-“Doctor…When Mommy comes back to work, nobody cares who covered for her!”

Sally X. is a successful career woman that has made the choice of not having children many years ago, as she never imagined herself rearing a child in a family setting. That conscious choice has seared her image in the shared Unconscious of her co-workers.

Many times in her long career she has been asked to take on the extra work load that piles up in the office when someone else goes on maternity leave. She had to manage more clients’ requests, she had to prepare more memos, she had to take more phone calls, she had to sit in more boring meetings, she had to work longer hours, and many times skip her lunch to keep up with it.

When the new mother comes back to work, it is time to celebrate the arrival of the newborn and share the happy mementos with pictures and stories. Besides a perfunctory acknowledgement of her sacrifice, nobody takes heed to Sally X. who is being summarily taken for granted by all her co-workers.

When a child gets sick or has a soccer game or a school play, her boss has a ready answer. “Go on,” the boss readily says, “Sally will cover—she’s a good trooper.” Sally this, Sally that…Always on call to pitch in for someone else. She can do it. But at what price?

By the time the absconded one returns form her short or long leave, Sally is exhausted and depressed—a source of never-ending emotional frustration. In spite of her evident distress, nobody offers her a leave or to cover for her. “Hello?!!! Got my needs too!”

Vanessa de Largie, a writer and actress who does not have children, says that “childless women often run second in the workplace when it comes to rosters…Employers are more accommodating to mothers; early shifts are reserved for them. They are not reserved for actresses like me, who have to schedule auditions around work. A childless woman’s obligations are deemed meaningless outside of her day job in comparison to the martyr mother.”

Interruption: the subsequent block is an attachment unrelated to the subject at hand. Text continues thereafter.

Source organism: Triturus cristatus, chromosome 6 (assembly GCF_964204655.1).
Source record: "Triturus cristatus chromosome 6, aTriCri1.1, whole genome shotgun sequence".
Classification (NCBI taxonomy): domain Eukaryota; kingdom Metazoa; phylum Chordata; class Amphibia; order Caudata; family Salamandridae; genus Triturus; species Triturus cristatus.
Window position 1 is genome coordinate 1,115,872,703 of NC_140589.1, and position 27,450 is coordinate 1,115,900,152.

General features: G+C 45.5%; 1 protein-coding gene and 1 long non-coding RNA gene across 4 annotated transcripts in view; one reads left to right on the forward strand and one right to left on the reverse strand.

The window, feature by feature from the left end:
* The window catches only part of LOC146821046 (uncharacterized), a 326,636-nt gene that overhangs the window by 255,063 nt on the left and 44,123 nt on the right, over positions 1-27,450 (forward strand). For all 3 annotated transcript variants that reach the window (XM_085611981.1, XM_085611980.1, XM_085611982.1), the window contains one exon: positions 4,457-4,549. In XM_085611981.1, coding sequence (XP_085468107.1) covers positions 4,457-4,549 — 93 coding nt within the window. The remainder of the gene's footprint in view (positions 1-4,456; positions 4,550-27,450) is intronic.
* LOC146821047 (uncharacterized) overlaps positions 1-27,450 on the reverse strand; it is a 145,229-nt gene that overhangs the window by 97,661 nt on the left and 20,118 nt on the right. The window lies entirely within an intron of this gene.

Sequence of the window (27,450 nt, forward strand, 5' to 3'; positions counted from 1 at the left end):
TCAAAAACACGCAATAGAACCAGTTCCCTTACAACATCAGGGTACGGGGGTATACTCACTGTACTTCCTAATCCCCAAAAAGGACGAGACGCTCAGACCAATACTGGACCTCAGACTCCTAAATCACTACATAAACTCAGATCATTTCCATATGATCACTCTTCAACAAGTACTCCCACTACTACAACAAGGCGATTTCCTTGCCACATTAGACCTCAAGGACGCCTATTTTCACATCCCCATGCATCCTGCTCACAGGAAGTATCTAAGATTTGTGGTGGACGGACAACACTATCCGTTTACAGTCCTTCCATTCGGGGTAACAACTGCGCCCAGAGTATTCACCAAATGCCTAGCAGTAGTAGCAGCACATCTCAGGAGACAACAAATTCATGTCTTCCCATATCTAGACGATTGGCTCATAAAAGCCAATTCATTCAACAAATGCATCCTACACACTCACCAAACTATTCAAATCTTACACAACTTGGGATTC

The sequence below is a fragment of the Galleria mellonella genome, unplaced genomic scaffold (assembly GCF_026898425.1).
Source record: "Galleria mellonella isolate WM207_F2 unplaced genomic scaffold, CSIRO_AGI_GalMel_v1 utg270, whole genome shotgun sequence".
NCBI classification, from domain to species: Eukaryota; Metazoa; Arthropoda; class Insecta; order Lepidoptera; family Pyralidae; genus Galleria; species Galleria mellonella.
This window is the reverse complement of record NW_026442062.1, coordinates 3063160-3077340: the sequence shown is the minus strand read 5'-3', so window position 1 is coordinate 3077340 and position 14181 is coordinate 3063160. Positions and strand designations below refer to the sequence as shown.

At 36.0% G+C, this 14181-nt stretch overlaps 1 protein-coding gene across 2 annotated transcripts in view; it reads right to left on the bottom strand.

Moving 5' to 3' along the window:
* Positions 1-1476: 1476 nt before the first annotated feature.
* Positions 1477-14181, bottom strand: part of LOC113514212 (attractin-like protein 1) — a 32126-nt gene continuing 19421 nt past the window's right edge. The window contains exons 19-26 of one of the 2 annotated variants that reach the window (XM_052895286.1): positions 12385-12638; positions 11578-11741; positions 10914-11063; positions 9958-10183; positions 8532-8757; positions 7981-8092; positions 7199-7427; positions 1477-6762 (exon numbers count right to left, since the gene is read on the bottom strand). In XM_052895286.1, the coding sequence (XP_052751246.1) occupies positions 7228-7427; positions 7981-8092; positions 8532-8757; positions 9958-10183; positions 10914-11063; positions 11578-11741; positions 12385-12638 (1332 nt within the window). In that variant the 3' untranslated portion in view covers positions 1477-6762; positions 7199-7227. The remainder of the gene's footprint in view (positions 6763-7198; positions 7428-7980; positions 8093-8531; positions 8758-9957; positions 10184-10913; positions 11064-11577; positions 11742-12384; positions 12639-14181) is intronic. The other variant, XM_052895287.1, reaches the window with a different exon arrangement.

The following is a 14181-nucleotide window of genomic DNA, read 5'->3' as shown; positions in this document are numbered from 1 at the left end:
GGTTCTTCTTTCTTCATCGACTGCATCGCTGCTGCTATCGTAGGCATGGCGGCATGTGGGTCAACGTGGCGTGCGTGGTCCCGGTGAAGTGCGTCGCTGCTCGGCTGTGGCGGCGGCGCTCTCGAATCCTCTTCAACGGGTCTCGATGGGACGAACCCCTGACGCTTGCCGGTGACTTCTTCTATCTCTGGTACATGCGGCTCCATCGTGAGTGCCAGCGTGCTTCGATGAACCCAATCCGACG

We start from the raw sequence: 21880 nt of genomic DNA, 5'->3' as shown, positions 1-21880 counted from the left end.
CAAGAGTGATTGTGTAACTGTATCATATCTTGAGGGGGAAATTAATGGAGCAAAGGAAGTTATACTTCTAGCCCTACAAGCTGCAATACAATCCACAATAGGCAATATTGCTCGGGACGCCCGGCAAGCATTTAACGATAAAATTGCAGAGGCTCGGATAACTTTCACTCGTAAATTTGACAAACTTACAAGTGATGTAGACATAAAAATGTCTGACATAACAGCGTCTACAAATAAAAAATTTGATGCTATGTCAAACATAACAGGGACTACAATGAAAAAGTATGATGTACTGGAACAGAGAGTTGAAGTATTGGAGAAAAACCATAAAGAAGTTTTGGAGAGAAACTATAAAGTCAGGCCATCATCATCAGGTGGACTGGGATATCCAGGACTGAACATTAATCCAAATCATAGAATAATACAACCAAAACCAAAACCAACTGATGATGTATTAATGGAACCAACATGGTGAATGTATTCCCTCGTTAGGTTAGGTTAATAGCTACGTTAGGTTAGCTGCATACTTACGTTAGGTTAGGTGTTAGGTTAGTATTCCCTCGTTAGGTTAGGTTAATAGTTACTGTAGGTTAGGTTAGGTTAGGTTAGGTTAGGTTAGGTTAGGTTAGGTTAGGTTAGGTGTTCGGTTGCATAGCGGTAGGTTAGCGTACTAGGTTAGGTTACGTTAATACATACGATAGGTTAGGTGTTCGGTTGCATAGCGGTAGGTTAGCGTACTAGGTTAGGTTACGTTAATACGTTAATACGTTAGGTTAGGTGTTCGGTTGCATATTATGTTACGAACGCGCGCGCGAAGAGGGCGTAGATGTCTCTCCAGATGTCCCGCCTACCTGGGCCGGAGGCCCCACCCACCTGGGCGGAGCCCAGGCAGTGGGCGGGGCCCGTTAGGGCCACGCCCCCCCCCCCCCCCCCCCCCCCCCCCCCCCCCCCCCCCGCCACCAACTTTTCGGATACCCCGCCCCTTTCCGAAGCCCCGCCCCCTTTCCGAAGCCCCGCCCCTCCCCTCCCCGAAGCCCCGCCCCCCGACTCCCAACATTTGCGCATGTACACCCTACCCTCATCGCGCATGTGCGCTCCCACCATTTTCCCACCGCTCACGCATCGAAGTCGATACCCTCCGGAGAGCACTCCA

We recently discussed the terrible ordeal suffered by young mothers with a full time employment outside the home to juggle the demands of both work and parenting. Without a good safety net , the society is effectively shifting most of the monetary and time burden of rearing children to the parents themselves and to dragooned helpers like Sally X.

What do you think? Please tell us.

Don’t leave me alone.


2 thoughts on “The taken-for-granted trooper.

  1. I’d say both are taken for granted by their co-workers.

    “When a child gets sick or has a soccer game or a school play, her boss has a ready answer. ‘Go on’” is, unfortunately, not true in many countries, as moms often get fired, first for getting pregnant in the first place, or later when their kids start getting sick. Everything comes with a price.

    In terms of expectations, both are affected, though differently. Both are exhausted and depressed, and suffer from emotional frustrations.

    Having a child is a choice, as is to be a childless woman. Society is however more critical to the latter, rarely showing respect to their choice, whatever the reason: financial, health-related or leading a different lifestyle. Not having the maternal instinct is a big no-no and these women are constantly reminded of their biological clocks ticking besides the fact they’ll regret their decisions when they get older.

    I was also pronounced selfish by some ‘friends’ for making a conscious decision not to have more kids. Go figure!

    I wish people would stop interfering with other people’s lives and start leading their own for a change.

    What do you think, dottore?

    P.S. You see, I did read all.

    1. Good morning and thanks for the great commentary, my dear Bo. What can I say to you? Only two words suffice.Yes, dear.
      Un baccione. Arrivederci!

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